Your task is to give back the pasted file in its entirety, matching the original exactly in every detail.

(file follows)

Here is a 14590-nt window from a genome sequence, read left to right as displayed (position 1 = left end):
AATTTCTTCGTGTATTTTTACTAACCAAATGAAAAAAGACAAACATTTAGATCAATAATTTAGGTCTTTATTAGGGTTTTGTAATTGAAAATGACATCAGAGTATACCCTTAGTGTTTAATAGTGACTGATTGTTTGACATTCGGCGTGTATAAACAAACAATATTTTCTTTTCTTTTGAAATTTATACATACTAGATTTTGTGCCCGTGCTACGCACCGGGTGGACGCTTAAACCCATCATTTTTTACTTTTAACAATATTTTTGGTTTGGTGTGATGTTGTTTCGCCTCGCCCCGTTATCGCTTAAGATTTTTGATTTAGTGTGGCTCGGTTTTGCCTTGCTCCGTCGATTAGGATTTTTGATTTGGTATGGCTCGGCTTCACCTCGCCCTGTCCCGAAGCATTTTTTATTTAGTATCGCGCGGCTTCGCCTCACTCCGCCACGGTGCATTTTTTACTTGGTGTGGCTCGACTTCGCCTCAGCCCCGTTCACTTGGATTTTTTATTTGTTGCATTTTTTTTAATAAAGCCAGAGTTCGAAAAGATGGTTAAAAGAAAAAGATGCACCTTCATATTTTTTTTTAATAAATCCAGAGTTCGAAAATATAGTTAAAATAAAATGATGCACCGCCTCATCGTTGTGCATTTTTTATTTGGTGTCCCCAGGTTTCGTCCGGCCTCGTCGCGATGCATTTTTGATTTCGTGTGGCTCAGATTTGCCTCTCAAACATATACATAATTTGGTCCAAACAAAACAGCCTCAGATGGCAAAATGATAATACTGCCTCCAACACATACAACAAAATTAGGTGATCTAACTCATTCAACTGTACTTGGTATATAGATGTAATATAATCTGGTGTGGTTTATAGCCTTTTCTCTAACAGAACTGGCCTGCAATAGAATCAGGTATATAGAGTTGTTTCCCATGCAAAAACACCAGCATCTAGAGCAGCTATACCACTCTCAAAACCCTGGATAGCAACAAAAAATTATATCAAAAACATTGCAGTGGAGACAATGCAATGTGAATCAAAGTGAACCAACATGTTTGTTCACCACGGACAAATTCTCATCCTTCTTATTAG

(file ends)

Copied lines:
Here is a 14590-nt window from a genome sequence, read left to right as displayed (position 1 = left end):
AATTTCTTCGTGTATTTTTACTAACCAAATGAAAAAAGACAAACATTTAGATCAATAATTTAGGTCTTTATTAGGGTTTTGTAATTGAAAATGACATCAGAGTATACCCTTAGTGTTTAATAGTGACTGATTGTTTGACATTCGGCGTGTATAAACAAACAATATTTTCTTTTCTTTTGAAATTTATACATACTAGATTTTGTGCCCGTGCTACGCACCGGGTGGACGCTTAAACCCATCATTTTTTACTTTTAACAATATTTTTGGTTTGGTGTGATGTTGTTTCGCCTCGCCCCGTTATCGCTTAAGATTTTTGATTTAGTGTGGCTCGGTTTTGCCTTGCTCCGTCGATTAGGATTTTTGATTTGGTATGGCTCGGCTTCACCTCGCCCTGTCCCGAAGCATTTTTTATTTAGTATCGCGCGGCTTCGCCTCACTCCGCCACGGTGCATTTTTTACTTGGTGTGGCTCGACTTCGCCTCAGCCCCGTTCACTTGGATTTTTTATTTGTTGCATTTTTTTTAATAAAGCCAGAGTTCGAAAAGATGGTTAAAAGAAAAAGATGCACCTTCATATTTTTTTTTAATAAATCCAGAGTTCGAAAATATAGTTAAAATAAAATGATGCACCGCCTCATCGTTGTGCATTTTTTATTTGGTGTCCCCAGGTTTCGTCCGGCCTCGTCGCGATGCATTTTTGATTTCGTGTGGCTCAGATTTGCCTCTCAAACATATACATAATTTGGTCCAAACAAAACAGCCTCAGATGGCAAAATGATAATACTGCCTCCAACACATACAACAAAATTAGGTGATCTAACTCATTCAACTGTACTTGGTATATAGATGTAATATAATCTGGTGTGGTTTATAGCCTTTTCTCTAACAGAACTGGCCTGCAATAGAATCAGGTATATAGAGTTGTTTCCCATGCAAAAACACCAGCATCTAGAGCAGCTATACCACTCTCAAAACCCTGGATAGCAACAAAAAATTATATCAAAAACATTGCAGTGGAGACAATGCAATGTGAATCAAAGTGAACCAACATGTTTGTTCACCACGGACAAATTCTCATCCTTCTTATTAG